Phishing Infects Thousands of Personal And Business Computers With IceXLoader Malware

Phishing Infects Thousands of Personal And Business Computers With IceXLoader Malware

A new malware variant known as “IceXLoader” has infected thousands of residential and business users due to an ongoing phishing operation. Version 3.3.3 of IceXLoader, a malware loader initially discovered in the open last summer, has been released by the tool’s creators, who have also added a multi-stage distribution chain and improved functionality.

When Fortinet discovered the Nim-based malware in June 2022, IceXLoader was at version 3.0, but it lacked certain essential functionality and looked like it was still under development. The most recent IceXLoader version, Minerva Labs said in a blog post on Tuesday, indicates a break from the project’s beta development phase. Any breakthrough of this sort is noteworthy and can cause a dramatic increase in the deployment of the malware loader, which has been vigorously marketed in the cybercrime underground.

The infection starts when a ZIP file containing the first-stage extractor is delivered via a phishing email. The extractor dumps the next-stage executable, “STOREM~2.exe,” into a new hidden folder (.tmp) under “C:\Users\<username>\AppData\Local\Temp.” The infected system may then be rebooted, and a new registry key will be inserted to erase the temporary folder when the machine restarts, depending on the extract settings chosen by the operator. 

The downloaded file is converted into an obfuscated DLL file, the IceXLoader payload, by the dropped executable downloader, which also acquires a PNG file from a hardcoded URL. In order to avoid sandboxes, the dropper first decrypts the payload, checks to make sure it isn’t operating within an emulator, and then waits 35 seconds before launching the malware loader. Process hollowing is then used to inject IceXLoader into the STOREM~2.exe process.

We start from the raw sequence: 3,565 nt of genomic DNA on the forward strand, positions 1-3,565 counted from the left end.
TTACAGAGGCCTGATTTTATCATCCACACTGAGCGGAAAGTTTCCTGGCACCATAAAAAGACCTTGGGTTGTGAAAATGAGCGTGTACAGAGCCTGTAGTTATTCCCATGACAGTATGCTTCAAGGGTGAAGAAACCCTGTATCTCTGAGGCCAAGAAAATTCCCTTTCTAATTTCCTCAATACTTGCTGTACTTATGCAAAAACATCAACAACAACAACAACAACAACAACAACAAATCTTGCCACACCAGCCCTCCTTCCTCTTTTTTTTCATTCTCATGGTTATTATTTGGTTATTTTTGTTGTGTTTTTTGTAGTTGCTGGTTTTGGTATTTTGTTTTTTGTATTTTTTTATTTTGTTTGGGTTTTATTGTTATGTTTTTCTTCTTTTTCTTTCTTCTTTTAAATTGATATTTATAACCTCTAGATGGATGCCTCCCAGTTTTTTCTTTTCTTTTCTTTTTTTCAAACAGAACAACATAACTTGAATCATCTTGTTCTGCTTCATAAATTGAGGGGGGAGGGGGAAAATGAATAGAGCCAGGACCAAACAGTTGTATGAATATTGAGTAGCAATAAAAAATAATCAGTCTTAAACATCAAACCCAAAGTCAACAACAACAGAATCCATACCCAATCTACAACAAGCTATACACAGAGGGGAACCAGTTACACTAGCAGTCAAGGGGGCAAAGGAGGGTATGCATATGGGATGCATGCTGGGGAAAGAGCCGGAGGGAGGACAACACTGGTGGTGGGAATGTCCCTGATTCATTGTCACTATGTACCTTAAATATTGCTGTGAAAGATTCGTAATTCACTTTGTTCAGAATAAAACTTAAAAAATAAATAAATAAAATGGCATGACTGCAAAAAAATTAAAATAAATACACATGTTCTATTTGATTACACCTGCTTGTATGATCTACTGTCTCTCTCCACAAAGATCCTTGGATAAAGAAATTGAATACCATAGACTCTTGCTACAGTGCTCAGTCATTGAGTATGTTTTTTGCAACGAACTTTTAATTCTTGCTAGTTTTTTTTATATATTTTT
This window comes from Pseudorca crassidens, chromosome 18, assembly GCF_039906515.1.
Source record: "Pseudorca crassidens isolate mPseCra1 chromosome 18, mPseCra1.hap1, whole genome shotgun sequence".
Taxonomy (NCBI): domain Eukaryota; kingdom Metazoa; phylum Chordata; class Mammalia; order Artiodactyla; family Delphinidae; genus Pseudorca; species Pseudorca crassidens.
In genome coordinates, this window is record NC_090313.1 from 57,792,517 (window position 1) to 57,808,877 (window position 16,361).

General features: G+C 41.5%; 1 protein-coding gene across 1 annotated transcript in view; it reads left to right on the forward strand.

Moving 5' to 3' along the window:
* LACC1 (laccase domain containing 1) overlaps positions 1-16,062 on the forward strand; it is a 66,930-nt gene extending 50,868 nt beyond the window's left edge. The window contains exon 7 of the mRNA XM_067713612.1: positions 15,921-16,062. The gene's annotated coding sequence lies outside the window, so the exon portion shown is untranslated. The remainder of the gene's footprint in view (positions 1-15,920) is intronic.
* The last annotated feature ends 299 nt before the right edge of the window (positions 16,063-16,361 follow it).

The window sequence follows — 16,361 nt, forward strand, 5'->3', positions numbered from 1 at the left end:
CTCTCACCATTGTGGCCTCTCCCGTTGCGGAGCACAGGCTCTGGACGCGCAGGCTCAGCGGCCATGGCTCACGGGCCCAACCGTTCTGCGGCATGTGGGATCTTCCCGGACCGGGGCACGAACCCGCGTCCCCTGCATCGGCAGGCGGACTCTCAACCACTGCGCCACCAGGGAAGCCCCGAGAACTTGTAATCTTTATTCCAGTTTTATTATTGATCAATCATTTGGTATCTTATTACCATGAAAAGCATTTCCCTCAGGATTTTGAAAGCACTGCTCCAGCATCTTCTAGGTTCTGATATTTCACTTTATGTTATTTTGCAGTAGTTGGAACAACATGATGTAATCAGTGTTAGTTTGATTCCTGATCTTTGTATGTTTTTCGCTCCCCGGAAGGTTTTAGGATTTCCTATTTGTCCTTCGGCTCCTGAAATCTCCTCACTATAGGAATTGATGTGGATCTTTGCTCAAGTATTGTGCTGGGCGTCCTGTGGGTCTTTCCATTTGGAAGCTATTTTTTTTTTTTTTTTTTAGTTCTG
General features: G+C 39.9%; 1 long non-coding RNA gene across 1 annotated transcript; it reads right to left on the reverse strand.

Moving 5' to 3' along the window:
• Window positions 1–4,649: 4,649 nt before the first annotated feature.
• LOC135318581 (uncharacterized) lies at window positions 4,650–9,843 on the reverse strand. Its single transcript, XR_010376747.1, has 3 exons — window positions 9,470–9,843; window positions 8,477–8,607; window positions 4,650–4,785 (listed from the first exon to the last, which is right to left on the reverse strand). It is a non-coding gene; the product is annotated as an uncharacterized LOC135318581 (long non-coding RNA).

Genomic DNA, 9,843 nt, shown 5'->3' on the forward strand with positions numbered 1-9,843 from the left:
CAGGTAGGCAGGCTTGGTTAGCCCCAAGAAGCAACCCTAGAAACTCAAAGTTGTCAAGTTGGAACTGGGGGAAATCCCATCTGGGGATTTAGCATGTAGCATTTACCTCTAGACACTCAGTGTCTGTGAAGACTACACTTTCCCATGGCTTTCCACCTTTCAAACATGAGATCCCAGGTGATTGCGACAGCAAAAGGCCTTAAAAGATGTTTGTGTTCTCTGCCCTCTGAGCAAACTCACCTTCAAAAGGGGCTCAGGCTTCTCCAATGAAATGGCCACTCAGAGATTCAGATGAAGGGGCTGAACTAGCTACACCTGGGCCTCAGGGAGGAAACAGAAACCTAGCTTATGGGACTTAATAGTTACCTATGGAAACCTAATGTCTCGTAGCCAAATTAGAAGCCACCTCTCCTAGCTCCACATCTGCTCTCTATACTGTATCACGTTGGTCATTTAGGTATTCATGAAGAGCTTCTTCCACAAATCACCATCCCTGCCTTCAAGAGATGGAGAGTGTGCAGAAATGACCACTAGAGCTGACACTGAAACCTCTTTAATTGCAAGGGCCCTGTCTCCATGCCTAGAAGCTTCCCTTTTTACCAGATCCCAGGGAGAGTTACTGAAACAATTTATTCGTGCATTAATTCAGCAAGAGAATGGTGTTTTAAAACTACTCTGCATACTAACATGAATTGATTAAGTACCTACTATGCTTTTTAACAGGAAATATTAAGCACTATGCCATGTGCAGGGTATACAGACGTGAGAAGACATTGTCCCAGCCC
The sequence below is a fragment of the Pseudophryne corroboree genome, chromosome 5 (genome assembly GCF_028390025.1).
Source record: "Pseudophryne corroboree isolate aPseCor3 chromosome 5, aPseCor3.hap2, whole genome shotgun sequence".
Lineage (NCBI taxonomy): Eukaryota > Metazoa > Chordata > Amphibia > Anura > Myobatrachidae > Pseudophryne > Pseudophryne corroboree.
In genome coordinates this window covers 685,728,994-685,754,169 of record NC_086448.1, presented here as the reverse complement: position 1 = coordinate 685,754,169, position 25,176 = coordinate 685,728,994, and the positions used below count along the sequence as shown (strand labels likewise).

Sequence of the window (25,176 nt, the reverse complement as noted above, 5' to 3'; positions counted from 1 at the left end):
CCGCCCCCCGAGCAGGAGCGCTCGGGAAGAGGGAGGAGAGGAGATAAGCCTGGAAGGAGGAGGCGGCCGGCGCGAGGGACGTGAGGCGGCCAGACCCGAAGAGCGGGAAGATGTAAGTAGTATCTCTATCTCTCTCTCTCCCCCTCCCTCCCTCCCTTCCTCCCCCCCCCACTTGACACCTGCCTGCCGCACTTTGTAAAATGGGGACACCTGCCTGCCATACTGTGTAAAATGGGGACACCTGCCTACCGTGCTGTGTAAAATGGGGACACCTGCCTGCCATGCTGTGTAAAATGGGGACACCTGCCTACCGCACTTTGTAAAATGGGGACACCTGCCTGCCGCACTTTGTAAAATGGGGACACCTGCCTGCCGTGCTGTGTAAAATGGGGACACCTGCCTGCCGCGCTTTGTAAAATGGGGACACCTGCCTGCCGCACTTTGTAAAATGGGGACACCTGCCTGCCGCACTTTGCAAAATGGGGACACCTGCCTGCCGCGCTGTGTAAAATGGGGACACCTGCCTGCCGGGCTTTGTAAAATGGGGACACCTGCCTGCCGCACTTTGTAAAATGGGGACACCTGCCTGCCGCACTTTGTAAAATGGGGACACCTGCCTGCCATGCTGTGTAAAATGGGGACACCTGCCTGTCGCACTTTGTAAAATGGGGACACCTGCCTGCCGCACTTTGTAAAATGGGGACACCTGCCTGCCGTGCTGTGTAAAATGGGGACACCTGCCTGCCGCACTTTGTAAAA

Upon the initial launch, IceXLoader 3.3.3 copies itself into two folders with the operator’s nicknames and then gathers and exfiltrates the following host data to the C2:

  • IP address
  • Username and machine name
  • UUID
  • Installed security products
  • Windows OS version
  • Timestamp
  • Hardware information
  • Presence of .NET Framework v2.0 and/or v4.0

 The malware loader also adds a new registry key at “HKEY_CURRENT_USER\Software\Microsoft\Windows\CurrentVersion\Run” to guarantee persistence across reboots. It circumvents the Microsoft Windows Antimalware Scan Interface employed by Windows Defender and other security programs using an in-memory patching technique in AMSI.DLL.

“The loader also creates and executes a .bat file which disables Windows Defender’s real-time scan and also adds exclusions to Windows Defender to prevent it from scanning the directory IceXLoader was copied to.” – Minerva Labs.

The loader supports the following commands:

  • Stop execution
  • Restart IceXLoader
  • Update IceXLoader
  • Change C2 server beaconing interval
  • Collect system info and exfiltrate to C2
  • Display dialog box with specified message
  • Load and execute a .NET assembly
  • Send a GET request to download a file and open it with “cmd/ C”
  • Send a GET request to download an executable to run it from memory
  • Remove all copies from the disk and stop running

Since the SQLite database containing the stolen data is available at the C2 location, Minerva claims that the threat actors behind this effort aren’t concerned with protecting the information taken. The disclosed database has records for thousands of victims, with a mix of infections from personal computers and business computers. Although the security experts have notified the exposed firms, the database is constantly updated with new entries.

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CIM Team

CIM Team

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